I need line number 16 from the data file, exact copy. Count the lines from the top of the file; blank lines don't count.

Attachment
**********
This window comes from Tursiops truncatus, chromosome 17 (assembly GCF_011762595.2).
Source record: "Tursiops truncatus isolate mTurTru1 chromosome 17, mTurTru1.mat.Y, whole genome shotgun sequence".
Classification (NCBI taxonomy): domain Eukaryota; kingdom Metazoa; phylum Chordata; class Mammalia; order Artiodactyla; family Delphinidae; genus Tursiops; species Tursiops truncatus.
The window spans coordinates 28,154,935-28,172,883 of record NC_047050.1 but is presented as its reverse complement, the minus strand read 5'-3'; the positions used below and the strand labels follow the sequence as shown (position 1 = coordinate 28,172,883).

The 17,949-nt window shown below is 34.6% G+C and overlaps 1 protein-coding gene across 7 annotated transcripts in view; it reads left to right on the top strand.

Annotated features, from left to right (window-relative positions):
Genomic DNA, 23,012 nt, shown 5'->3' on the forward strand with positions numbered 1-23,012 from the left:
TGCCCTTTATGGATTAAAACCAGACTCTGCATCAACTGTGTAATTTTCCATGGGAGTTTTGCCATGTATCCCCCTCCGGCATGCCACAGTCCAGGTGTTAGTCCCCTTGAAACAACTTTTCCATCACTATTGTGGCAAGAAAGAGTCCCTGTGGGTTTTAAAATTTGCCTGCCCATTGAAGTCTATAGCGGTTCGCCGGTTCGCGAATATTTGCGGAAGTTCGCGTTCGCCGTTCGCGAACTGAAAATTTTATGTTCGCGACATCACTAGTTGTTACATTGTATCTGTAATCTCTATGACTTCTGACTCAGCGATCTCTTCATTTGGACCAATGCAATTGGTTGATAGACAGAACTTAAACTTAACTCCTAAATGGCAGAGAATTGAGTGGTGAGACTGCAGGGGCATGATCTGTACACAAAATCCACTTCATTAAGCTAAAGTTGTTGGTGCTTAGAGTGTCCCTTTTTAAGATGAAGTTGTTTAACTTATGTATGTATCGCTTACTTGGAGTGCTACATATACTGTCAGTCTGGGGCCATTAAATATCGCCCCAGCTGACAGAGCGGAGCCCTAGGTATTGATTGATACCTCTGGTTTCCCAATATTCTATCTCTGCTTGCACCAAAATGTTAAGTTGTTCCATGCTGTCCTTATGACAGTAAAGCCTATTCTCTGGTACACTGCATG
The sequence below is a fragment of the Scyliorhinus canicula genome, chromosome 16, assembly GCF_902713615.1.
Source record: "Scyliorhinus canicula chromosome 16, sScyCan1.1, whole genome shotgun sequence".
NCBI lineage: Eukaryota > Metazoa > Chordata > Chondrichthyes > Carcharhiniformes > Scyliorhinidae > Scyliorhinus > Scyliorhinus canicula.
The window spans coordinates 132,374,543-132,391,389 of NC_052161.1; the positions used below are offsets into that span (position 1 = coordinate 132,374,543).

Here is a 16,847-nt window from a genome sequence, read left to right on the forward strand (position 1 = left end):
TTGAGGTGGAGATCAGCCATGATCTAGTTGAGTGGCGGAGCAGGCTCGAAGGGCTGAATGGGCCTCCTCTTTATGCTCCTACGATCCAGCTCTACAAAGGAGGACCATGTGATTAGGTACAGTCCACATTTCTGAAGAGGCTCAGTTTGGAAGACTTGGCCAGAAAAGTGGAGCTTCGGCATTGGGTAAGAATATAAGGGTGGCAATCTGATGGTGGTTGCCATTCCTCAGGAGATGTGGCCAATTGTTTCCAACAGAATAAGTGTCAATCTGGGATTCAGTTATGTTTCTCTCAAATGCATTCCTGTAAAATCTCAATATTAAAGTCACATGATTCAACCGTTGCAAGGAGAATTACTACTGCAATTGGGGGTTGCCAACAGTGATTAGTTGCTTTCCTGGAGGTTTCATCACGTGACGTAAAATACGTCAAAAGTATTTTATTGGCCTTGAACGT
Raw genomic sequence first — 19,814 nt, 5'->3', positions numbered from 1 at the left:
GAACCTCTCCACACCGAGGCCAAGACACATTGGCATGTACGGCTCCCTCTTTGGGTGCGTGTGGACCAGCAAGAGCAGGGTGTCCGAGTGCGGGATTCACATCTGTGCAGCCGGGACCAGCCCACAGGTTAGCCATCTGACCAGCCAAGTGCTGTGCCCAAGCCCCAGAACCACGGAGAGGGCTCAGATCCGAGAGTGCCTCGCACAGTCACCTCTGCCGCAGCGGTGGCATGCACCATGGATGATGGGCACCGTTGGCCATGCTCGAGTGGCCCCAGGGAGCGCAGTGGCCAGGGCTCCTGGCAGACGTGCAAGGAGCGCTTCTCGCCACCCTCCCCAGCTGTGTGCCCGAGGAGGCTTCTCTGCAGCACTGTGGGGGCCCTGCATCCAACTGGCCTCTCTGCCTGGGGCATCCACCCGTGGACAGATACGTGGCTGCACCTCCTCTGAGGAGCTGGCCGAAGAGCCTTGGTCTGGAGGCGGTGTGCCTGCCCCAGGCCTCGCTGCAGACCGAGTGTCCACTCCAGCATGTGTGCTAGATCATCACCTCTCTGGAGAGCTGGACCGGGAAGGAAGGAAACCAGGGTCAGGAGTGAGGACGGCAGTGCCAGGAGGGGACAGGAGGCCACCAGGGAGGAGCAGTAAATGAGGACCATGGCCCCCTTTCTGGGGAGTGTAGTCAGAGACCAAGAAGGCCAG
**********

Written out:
GAACCTCTCCACACCGAGGCCAAGACACATTGGCATGTACGGCTCCCTCTTTGGGTGCGTGTGGACCAGCAAGAGCAGGGTGTCCGAGTGCGGGATTCACATCTGTGCAGCCGGGACCAGCCCACAGGTTAGCCATCTGACCAGCCAAGTGCTGTGCCCAAGCCCCAGAACCACGGAGAGGGCTCAGATCCGAGAGTGCCTCGCACAGTCACCTCTGCCGCAGCGGTGGCATGCACCATGGATGATGGGCACCGTTGGCCATGCTCGAGTGGCCCCAGGGAGCGCAGTGGCCAGGGCTCCTGGCAGACGTGCAAGGAGCGCTTCTCGCCACCCTCCCCAGCTGTGTGCCCGAGGAGGCTTCTCTGCAGCACTGTGGGGGCCCTGCATCCAACTGGCCTCTCTGCCTGGGGCATCCACCCGTGGACAGATACGTGGCTGCACCTCCTCTGAGGAGCTGGCCGAAGAGCCTTGGTCTGGAGGCGGTGTGCCTGCCCCAGGCCTCGCTGCAGACCGAGTGTCCACTCCAGCATGTGTGCTAGATCATCACCTCTCTGGAGAGCTGGACCGGGAAGGAAGGAAACCAGGGTCAGGAGTGAGGACGGCAGTGCCAGGAGGGGACAGGAGGCCACCAGGGAGGAGCAGTAAATGAGGACCATGGCCCCCTTTCTGGGGAGTGTAGTCAGAGACCAAGAAGGCCAG